Bulgaria: EIB invests €10 million in new space scaleup EnduroSat

(Source: European Investment Bank)

  • The financing supports EnduroSat’s development of software-defined NanoSatellites and its new Shared Satellite Service
  • The EIB support will also create highly skilled jobs in the European Union’s space sector, and have positive environmental benefits in orbit, indirectly favouring the reduction of space debris
  • First venture debt operation in Bulgaria under the European Guarantee Fund (EGF)

Today, the European Investment Bank (EIB), the long-term lending institution of the European Union, and EnduroSat, a fast-growing Bulgarian company providing solutions for the global Space market, announced a venture debt financing agreement of up to €10 million. The financing is being offered under a newly available venture debt instrument backed by the European Guarantee Fund (EGF), which was set up by the EIB to support EU businesses during the COVID-19 pandemic.

The EIB investment will back EnduroSat’s growth and job creation to further develop the company’s innovative, high-performance and affordable NanoSatellites and space services for business, exploration, and science teams across the Globe. It will also support the expansion of EnduroSat’s disruptive Shared Satellite Service. This new concept democratises access to space data. It allows customers to lease the company’s satellites to deploy sensors and instruments instead of developing their own satellite fleets.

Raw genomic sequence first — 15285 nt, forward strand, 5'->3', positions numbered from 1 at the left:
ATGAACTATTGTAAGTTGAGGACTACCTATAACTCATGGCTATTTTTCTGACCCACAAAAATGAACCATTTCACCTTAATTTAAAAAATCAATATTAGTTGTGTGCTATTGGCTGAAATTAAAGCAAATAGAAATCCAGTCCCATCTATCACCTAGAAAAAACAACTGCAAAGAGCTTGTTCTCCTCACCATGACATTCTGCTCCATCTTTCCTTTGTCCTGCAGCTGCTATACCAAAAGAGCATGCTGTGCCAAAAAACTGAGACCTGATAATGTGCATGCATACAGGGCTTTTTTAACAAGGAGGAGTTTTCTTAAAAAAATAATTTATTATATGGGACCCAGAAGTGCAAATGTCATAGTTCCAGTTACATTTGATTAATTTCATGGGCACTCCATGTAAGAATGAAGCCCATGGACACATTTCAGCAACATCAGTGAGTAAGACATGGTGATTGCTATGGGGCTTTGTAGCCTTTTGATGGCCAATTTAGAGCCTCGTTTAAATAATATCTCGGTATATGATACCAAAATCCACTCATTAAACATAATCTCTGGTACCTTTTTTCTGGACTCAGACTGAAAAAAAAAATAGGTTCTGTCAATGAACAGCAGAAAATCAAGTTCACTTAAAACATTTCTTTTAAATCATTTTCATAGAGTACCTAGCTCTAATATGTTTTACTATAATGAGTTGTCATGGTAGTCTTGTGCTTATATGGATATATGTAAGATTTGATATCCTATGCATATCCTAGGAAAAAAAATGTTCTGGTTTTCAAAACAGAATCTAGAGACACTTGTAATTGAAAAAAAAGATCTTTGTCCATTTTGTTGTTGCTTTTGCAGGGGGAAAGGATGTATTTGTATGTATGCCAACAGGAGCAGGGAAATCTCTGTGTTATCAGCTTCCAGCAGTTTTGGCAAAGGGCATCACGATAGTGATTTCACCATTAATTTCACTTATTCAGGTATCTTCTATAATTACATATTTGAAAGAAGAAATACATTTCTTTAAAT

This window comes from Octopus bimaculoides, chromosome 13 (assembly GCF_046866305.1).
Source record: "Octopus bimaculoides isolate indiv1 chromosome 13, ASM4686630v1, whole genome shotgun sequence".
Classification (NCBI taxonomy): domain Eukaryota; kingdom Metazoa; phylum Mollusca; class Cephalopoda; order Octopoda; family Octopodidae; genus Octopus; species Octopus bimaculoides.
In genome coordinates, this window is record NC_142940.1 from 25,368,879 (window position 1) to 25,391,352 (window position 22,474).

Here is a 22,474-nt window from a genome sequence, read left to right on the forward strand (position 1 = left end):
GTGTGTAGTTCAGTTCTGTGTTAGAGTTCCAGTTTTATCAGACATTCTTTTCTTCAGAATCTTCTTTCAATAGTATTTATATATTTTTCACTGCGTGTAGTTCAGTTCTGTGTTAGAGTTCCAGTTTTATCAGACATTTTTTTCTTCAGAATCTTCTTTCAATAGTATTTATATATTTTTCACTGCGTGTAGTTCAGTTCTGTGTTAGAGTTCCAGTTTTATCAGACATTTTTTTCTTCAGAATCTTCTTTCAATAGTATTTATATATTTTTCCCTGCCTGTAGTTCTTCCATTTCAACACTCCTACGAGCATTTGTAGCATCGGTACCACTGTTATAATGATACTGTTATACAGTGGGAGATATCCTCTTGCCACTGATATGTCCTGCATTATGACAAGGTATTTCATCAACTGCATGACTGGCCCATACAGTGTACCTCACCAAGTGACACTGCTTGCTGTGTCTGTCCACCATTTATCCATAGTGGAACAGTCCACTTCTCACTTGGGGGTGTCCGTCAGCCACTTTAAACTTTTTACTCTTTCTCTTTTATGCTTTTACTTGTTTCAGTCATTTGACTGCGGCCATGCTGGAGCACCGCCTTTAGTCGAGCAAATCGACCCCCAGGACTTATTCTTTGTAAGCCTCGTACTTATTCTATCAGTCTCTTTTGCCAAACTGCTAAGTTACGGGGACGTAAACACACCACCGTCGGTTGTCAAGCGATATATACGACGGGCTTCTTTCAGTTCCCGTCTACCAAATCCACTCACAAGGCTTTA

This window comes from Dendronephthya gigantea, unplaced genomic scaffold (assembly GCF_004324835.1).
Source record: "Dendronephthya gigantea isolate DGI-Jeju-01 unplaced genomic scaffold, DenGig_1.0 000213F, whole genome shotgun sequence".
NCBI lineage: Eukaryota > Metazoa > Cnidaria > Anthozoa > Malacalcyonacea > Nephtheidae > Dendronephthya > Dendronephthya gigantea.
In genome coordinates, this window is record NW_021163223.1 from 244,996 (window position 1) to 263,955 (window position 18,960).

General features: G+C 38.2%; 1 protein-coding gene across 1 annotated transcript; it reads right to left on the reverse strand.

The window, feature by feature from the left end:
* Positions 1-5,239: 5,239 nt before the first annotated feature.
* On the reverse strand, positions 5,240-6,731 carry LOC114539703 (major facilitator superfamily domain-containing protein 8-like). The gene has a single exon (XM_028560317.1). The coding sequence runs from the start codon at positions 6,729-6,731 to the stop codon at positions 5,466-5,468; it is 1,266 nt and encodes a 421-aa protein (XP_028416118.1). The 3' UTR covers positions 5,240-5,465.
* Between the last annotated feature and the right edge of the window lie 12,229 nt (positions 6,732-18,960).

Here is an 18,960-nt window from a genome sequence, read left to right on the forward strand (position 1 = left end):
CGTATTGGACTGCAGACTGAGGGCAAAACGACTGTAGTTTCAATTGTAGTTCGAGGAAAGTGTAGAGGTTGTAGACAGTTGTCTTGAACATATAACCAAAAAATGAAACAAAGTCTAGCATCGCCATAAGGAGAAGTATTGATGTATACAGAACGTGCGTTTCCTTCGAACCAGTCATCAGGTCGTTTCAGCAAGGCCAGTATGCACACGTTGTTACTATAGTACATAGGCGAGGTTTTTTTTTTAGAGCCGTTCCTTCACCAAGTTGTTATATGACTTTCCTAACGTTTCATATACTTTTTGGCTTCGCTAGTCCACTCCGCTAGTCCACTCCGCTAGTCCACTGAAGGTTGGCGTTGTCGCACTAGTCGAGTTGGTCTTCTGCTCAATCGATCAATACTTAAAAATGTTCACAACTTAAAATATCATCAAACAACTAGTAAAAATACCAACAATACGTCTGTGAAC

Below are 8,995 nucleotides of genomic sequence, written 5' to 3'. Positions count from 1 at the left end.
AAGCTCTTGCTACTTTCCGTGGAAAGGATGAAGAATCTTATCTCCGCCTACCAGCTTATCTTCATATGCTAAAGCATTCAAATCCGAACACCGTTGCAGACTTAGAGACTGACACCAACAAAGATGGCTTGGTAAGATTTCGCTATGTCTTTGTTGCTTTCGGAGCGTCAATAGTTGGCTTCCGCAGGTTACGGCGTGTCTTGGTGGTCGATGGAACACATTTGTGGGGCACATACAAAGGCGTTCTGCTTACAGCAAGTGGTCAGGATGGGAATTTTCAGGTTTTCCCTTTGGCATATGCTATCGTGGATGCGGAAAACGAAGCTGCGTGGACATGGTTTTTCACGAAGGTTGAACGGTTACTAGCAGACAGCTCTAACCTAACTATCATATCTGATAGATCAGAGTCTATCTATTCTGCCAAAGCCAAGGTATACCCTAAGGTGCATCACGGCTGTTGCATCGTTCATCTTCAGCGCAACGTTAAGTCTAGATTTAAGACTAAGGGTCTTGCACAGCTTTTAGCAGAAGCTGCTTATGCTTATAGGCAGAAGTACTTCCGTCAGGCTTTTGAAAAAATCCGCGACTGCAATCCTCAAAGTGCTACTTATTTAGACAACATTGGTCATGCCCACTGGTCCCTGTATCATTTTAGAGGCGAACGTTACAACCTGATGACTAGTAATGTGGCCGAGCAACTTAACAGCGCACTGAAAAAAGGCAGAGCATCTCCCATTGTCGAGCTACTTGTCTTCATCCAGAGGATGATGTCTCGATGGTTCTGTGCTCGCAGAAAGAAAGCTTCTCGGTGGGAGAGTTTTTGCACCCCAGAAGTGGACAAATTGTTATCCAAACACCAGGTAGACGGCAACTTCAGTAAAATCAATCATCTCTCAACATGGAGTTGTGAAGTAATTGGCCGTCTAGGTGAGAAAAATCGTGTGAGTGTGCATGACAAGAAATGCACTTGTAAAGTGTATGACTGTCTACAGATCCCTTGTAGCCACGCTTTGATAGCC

The Shared Satellite Service streamlines space operations by covering all aspects of the process — from payload (customer cargo) integration and launch all the way to data command and control via a simplified cloud-based user interface. Its goal is to help drive innovation at the final frontier by providing easy access to space to visionary entrepreneurs, scientists and technologists. This new access to space data will also have a positive environmental impact with fewer small satellite launches required, leading to reduced space debris.

EIB Vice-President Lilyana Pavlova commented: “The first European Guarantee Fund venture debt signature with the Bulgarian scaleup EnduroSat is excellent news for the Bulgarian economy and Europe’s competitiveness as a whole. It promotes a new space industry segment that aims to democratise and improve access to space and related space technologies and applications for everyone in a way that respects the environment. As such, it will help boost jobs and innovation in a highly disruptive and cutting-edge sector that will define our future.”

EnduroSat’s Founder & CEO Raycho Raychev said: “We are thrilled to announce our partnership with the European Investment Bank (EIB). The investment/financing will streamline our mission of empowering academia, businesses, and science teams across the globe to test and validate their technology in space. EnduroSat has been working hard to develop software-defined NanoSats, offering simple in-orbit operations and data handling. Our Shared Satellite Service radically simplifies the process of getting your payload to space in a significantly shorter time.”